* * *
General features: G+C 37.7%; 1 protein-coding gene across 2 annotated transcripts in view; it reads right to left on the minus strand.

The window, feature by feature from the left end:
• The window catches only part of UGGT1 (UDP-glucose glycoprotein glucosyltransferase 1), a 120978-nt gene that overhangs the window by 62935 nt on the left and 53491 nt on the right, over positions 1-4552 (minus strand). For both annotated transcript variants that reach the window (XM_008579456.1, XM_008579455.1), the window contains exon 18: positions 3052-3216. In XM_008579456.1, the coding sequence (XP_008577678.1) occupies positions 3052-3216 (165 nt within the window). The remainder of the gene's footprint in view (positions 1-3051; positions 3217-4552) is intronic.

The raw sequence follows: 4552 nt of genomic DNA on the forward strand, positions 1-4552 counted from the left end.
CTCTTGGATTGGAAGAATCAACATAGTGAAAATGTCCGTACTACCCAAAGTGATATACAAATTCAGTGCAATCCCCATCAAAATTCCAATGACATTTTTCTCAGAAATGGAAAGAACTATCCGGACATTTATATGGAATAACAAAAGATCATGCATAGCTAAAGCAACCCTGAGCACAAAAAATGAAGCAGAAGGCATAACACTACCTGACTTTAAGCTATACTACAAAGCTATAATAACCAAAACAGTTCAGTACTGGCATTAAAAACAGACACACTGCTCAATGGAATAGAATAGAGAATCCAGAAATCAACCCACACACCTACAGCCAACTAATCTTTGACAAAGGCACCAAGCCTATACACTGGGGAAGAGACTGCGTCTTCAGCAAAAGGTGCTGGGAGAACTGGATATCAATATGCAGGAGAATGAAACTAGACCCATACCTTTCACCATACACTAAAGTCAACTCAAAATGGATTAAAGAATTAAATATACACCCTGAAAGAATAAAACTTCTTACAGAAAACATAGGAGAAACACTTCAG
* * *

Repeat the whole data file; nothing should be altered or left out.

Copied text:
General features: G+C 37.7%; 1 protein-coding gene across 2 annotated transcripts in view; it reads right to left on the minus strand.

The window, feature by feature from the left end:
• The window catches only part of UGGT1 (UDP-glucose glycoprotein glucosyltransferase 1), a 120978-nt gene that overhangs the window by 62935 nt on the left and 53491 nt on the right, over positions 1-4552 (minus strand). For both annotated transcript variants that reach the window (XM_008579456.1, XM_008579455.1), the window contains exon 18: positions 3052-3216. In XM_008579456.1, the coding sequence (XP_008577678.1) occupies positions 3052-3216 (165 nt within the window). The remainder of the gene's footprint in view (positions 1-3051; positions 3217-4552) is intronic.

The raw sequence follows: 4552 nt of genomic DNA on the forward strand, positions 1-4552 counted from the left end.
CTCTTGGATTGGAAGAATCAACATAGTGAAAATGTCCGTACTACCCAAAGTGATATACAAATTCAGTGCAATCCCCATCAAAATTCCAATGACATTTTTCTCAGAAATGGAAAGAACTATCCGGACATTTATATGGAATAACAAAAGATCATGCATAGCTAAAGCAACCCTGAGCACAAAAAATGAAGCAGAAGGCATAACACTACCTGACTTTAAGCTATACTACAAAGCTATAATAACCAAAACAGTTCAGTACTGGCATTAAAAACAGACACACTGCTCAATGGAATAGAATAGAGAATCCAGAAATCAACCCACACACCTACAGCCAACTAATCTTTGACAAAGGCACCAAGCCTATACACTGGGGAAGAGACTGCGTCTTCAGCAAAAGGTGCTGGGAGAACTGGATATCAATATGCAGGAGAATGAAACTAGACCCATACCTTTCACCATACACTAAAGTCAACTCAAAATGGATTAAAGAATTAAATATACACCCTGAAAGAATAAAACTTCTTACAGAAAACATAGGAGAAACACTTCAG